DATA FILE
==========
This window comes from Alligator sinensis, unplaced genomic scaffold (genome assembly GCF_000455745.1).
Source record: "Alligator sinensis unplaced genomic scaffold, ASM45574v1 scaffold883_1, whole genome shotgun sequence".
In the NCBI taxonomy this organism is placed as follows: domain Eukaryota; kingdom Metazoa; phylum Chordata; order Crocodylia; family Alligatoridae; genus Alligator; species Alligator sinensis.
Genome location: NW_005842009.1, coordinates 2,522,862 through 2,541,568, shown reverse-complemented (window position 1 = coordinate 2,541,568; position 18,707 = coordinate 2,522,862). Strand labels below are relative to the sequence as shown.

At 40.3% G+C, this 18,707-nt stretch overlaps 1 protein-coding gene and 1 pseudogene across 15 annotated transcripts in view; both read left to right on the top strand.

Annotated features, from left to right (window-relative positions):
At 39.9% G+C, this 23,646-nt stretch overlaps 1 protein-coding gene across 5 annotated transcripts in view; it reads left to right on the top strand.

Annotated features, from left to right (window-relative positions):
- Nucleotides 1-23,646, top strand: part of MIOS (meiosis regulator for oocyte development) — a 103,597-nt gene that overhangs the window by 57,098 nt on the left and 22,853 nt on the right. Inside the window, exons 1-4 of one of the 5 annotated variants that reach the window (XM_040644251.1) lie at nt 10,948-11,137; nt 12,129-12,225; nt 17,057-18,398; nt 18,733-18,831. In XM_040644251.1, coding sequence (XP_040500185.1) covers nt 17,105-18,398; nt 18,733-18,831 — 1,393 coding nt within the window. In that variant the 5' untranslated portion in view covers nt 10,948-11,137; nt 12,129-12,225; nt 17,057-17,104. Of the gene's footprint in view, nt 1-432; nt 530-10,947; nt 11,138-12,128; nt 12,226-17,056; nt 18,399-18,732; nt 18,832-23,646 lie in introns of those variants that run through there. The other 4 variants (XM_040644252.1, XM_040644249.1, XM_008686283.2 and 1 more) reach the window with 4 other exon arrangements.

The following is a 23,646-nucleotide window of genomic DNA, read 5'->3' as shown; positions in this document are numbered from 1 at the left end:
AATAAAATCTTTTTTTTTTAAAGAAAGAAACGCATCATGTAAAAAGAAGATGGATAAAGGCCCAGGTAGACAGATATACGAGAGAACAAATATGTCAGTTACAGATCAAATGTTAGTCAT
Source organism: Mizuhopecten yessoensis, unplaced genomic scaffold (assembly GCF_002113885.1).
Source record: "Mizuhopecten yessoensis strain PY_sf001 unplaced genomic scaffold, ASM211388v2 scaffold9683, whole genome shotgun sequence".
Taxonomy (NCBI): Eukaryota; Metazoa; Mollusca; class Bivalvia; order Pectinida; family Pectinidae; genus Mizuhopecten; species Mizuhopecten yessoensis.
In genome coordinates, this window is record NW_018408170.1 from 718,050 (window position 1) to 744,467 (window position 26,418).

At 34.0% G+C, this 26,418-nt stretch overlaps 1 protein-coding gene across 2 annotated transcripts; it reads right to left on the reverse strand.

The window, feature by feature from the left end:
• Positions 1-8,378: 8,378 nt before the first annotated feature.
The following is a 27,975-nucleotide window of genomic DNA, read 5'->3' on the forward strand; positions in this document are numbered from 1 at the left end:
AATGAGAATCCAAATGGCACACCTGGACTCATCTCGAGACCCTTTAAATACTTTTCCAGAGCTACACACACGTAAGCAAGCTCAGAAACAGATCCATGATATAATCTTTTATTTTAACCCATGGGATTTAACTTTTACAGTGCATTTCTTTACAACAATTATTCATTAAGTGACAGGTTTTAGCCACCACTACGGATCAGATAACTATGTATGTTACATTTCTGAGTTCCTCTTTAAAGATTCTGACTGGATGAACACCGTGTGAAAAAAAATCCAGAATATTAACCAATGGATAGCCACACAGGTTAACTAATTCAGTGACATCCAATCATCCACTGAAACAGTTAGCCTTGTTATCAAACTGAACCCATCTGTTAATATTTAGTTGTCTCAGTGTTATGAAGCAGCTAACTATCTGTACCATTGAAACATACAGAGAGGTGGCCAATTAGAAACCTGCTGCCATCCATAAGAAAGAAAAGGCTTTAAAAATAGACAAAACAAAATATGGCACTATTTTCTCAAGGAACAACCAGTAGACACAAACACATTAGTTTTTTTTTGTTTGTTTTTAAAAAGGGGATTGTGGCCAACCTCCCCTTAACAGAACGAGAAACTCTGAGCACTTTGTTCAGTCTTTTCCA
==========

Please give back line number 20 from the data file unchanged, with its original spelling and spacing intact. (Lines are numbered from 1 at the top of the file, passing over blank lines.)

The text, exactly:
AATGAGAATCCAAATGGCACACCTGGACTCATCTCGAGACCCTTTAAATACTTTTCCAGAGCTACACACACGTAAGCAAGCTCAGAAACAGATCCATGATATAATCTTTTATTTTAACCCATGGGATTTAACTTTTACAGTGCATTTCTTTACAACAATTATTCATTAAGTGACAGGTTTTAGCCACCACTACGGATCAGATAACTATGTATGTTACATTTCTGAGTTCCTCTTTAAAGATTCTGACTGGATGAACACCGTGTGAAAAAAAATCCAGAATATTAACCAATGGATAGCCACACAGGTTAACTAATTCAGTGACATCCAATCATCCACTGAAACAGTTAGCCTTGTTATCAAACTGAACCCATCTGTTAATATTTAGTTGTCTCAGTGTTATGAAGCAGCTAACTATCTGTACCATTGAAACATACAGAGAGGTGGCCAATTAGAAACCTGCTGCCATCCATAAGAAAGAAAAGGCTTTAAAAATAGACAAAACAAAATATGGCACTATTTTCTCAAGGAACAACCAGTAGACACAAACACATTAGTTTTTTTTTGTTTGTTTTTAAAAAGGGGATTGTGGCCAACCTCCCCTTAACAGAACGAGAAACTCTGAGCACTTTGTTCAGTCTTTTCCA